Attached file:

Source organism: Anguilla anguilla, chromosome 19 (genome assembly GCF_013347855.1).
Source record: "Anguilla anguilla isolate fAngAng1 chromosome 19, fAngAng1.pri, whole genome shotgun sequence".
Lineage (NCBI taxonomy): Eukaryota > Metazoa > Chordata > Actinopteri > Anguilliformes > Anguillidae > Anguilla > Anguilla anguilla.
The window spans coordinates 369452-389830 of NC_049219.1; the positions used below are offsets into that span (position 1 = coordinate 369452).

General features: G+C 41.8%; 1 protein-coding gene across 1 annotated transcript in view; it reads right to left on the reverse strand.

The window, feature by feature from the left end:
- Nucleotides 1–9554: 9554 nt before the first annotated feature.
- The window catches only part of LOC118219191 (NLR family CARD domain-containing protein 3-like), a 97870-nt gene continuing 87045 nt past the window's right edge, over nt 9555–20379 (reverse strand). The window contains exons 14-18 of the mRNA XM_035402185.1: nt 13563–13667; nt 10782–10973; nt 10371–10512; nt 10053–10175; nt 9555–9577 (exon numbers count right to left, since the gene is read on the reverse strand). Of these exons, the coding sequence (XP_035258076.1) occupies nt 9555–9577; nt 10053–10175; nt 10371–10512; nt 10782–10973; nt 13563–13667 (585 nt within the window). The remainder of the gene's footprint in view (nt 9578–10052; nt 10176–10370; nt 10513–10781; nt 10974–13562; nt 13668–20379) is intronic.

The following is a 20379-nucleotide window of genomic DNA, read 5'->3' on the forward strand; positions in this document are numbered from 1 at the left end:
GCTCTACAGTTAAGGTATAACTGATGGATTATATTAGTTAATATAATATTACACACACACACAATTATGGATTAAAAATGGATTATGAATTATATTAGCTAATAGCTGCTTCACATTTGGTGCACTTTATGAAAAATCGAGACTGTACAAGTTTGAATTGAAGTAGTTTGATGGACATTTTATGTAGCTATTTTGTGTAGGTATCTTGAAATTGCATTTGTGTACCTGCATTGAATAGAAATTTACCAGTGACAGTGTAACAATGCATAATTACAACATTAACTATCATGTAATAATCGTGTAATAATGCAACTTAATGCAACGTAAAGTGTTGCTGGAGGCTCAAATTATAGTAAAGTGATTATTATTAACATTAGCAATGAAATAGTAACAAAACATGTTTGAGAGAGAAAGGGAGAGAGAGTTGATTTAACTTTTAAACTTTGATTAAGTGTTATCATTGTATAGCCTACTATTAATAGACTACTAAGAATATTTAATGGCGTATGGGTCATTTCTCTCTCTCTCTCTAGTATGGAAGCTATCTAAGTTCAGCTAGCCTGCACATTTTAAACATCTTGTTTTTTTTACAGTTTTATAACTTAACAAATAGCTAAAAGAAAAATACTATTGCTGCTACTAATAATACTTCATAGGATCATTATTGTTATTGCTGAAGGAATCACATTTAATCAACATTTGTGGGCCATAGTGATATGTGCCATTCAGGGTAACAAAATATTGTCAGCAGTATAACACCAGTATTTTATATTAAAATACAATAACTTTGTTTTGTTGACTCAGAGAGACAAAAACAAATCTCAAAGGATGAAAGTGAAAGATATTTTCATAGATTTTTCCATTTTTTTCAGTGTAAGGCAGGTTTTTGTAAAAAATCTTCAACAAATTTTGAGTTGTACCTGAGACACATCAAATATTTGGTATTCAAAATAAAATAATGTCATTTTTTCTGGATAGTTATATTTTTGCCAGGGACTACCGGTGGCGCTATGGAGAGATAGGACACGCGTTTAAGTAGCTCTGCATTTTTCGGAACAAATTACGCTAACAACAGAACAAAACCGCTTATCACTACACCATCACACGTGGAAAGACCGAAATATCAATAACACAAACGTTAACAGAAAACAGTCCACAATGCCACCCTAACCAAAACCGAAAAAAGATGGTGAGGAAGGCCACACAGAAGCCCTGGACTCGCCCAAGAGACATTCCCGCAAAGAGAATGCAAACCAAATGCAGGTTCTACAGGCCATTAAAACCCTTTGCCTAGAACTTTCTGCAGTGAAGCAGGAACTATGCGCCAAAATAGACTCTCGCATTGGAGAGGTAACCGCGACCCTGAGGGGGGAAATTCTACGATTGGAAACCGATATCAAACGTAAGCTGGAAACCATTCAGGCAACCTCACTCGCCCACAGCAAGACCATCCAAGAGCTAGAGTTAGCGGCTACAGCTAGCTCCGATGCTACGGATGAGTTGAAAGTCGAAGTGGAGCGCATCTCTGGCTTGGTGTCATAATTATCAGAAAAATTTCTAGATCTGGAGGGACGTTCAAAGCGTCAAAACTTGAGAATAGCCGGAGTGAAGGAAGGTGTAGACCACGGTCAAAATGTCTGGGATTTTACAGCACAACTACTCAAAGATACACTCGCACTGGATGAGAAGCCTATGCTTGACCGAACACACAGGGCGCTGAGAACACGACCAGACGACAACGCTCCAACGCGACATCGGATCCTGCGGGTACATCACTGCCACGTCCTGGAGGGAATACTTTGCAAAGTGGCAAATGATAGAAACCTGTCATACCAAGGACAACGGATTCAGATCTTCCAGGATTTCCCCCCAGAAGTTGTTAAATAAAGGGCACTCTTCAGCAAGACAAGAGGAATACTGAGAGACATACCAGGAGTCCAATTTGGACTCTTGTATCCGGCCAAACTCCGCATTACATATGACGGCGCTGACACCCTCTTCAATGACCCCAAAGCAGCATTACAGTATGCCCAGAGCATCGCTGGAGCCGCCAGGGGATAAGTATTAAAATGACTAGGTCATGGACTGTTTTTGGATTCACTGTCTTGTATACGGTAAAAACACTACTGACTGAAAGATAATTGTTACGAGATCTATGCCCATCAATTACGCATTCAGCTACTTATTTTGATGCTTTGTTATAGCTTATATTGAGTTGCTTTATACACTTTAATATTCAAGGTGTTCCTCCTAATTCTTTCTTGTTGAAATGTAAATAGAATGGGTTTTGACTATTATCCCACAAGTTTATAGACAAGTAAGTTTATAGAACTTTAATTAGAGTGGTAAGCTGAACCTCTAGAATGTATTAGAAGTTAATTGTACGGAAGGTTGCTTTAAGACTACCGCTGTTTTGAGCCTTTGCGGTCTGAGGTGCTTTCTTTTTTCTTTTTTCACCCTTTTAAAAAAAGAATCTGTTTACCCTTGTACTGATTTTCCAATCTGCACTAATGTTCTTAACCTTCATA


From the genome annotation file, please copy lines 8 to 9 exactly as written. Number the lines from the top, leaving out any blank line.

- The window catches only part of LOC118219191 (NLR family CARD domain-containing protein 3-like), a 97870-nt gene continuing 87045 nt past the window's right edge, over nt 9555–20379 (reverse strand). The window contains exons 14-18 of the mRNA XM_035402185.1: nt 13563–13667; nt 10782–10973; nt 10371–10512; nt 10053–10175; nt 9555–9577 (exon numbers count right to left, since the gene is read on the reverse strand). Of these exons, the coding sequence (XP_035258076.1) occupies nt 9555–9577; nt 10053–10175; nt 10371–10512; nt 10782–10973; nt 13563–13667 (585 nt within the window). The remainder of the gene's footprint in view (nt 9578–10052; nt 10176–10370; nt 10513–10781; nt 10974–13562; nt 13668–20379) is intronic.

The following is a 20379-nucleotide window of genomic DNA, read 5'->3' on the forward strand; positions in this document are numbered from 1 at the left end: